You missed the comment " other world-beating technologies". The RAF is war-planners are intent on taking on the entire planet. Unless he meant " other-world beating technologies" in which case the F35 is our last hope against the alien hordes.

        2. jgarbo
          Black Helicopters

          Re: More than a 'White Elephant'

          Give it time. Latest audit found only 996 flaws. Oh don't eject if the single (?) engine fails. The helmet will break your neck. Have a nice flight!

      2. TheDillinquent
        Thumb Up

        From Wikipedia:- John Gilbert, Britain's former Minister for Defence Procurement, stated in the British House of Lords "The A400M is a complete, absolute wanking disaster, and we should be ashamed of ourselves. I have never seen such a waste of public funds in the defence field since I have been involved in it these past 40 years."

  2. OssianScotland

    Lightning? That isn't a Lightning - too few engines, too slow and looks nothing like a proper Lightning!

    1. Korev Silver badge
      Thumb Up

      As a boy, I loved Jan Mark's book, Thunder and Lightnings. I remember my dad reading it to us.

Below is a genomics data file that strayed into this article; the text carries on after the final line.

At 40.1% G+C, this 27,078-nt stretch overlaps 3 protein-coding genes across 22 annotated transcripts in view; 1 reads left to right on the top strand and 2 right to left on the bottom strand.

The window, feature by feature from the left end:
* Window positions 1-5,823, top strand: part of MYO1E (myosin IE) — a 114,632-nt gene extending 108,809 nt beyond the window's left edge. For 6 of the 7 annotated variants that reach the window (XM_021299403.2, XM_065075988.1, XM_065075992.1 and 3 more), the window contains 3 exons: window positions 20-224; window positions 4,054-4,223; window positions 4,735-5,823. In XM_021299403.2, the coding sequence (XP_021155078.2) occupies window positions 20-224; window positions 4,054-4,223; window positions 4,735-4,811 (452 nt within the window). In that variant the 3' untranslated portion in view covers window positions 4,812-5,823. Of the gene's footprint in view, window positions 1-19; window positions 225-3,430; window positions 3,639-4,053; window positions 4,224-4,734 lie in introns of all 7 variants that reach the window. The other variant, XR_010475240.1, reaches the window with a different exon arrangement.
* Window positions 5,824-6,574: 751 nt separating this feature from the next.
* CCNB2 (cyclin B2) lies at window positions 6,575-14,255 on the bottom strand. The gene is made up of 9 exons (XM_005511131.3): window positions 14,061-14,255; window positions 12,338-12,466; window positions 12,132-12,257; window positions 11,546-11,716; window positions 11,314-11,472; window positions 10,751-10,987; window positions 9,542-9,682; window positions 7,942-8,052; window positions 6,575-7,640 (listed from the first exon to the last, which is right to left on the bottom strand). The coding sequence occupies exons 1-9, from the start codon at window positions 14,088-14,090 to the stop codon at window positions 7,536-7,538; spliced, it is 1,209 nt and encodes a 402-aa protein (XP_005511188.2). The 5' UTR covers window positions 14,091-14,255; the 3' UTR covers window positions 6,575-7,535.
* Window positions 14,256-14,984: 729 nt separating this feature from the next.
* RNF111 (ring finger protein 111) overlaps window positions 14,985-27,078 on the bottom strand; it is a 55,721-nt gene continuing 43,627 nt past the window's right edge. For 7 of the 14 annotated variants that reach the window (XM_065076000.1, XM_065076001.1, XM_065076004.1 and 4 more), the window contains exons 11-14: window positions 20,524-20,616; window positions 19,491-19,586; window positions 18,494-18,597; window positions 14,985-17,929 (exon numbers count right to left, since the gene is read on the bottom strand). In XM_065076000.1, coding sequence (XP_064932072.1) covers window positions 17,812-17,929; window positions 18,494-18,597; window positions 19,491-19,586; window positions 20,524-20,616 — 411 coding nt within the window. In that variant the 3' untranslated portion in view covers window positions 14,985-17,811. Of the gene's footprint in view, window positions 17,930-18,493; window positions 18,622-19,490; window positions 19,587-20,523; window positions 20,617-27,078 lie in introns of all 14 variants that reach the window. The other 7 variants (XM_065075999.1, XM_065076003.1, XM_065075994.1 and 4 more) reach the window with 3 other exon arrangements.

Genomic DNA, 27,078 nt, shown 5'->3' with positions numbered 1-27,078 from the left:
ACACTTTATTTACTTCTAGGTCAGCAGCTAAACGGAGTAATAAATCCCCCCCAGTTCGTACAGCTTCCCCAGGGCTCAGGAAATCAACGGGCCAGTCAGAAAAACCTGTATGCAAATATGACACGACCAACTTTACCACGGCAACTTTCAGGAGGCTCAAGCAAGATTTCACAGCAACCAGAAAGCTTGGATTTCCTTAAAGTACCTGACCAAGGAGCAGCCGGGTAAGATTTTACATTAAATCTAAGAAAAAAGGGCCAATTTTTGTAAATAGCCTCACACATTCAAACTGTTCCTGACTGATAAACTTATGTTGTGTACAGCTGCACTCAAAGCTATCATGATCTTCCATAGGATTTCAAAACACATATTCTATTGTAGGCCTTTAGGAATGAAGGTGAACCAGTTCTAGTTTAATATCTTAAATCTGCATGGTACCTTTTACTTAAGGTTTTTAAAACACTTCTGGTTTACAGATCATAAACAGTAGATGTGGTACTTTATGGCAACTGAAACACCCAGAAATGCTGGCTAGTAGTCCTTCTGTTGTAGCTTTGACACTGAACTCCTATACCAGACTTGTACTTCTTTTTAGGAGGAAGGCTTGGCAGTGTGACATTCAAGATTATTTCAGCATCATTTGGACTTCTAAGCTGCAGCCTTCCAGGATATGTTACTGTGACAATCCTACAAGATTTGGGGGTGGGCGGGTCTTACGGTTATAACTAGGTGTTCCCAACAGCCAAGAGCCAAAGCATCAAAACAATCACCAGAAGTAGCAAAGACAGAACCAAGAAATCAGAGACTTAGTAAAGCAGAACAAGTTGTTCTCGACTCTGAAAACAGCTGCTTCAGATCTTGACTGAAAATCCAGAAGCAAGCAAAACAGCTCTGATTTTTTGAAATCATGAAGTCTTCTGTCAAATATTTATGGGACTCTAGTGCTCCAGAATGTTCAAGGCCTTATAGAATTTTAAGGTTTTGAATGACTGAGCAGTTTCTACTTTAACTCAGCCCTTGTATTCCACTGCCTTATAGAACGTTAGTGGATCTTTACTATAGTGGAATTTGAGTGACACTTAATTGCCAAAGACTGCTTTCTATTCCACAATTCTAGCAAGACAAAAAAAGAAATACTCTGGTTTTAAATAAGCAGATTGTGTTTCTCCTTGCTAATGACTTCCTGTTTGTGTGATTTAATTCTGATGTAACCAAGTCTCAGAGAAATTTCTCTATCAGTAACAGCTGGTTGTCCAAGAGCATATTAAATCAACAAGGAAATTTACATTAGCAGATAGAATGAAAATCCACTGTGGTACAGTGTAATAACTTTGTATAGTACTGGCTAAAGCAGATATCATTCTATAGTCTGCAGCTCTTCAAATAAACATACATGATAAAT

1. A. Coatsworth
        Thumb Up

        You British built some crazy and beautiful (and crazy-beautiful) planes back in the day.

        Sadly, I can't recall seeing a Lighting when I had the chance to visit the RAF museum near London, but standing under the shade of a Vulcan was definitely a highlight of my vacations!

        1. sitta_europea

          [quote]...standing under the shade of a Vulcan was definitely a highlight of my vacations![/quote]

          Here's me working on the last one flying...

          http://www.jubileegroup.co.uk/jpg/dsc01788.jpg

          :)

          1. A. Coatsworth
            Pint

            Damn you, sitta_europea, that is too cool!

            Have one on me

        2. John Miles

          re: Shade of a Vulcan

          Try standing under one in flight - https://imgur.com/a/lxyUK#zFElGV4

          1. werdsmith Silver badge

            Re: re: Shade of a Vulcan

            Try standing under one in flight

            Nice Anson!

        3. Hans Neeson-Bumpsadese Silver badge

          Sadly, I can't recall seeing a Lighting when I had the chance to visit the RAF museum near London

          There was a Lightning when I visited a year or so ago. A little unusual as well, in that it's fitted with over-wing extended duration fuel tanks.

    2. Archtech Silver badge

      The real Lightning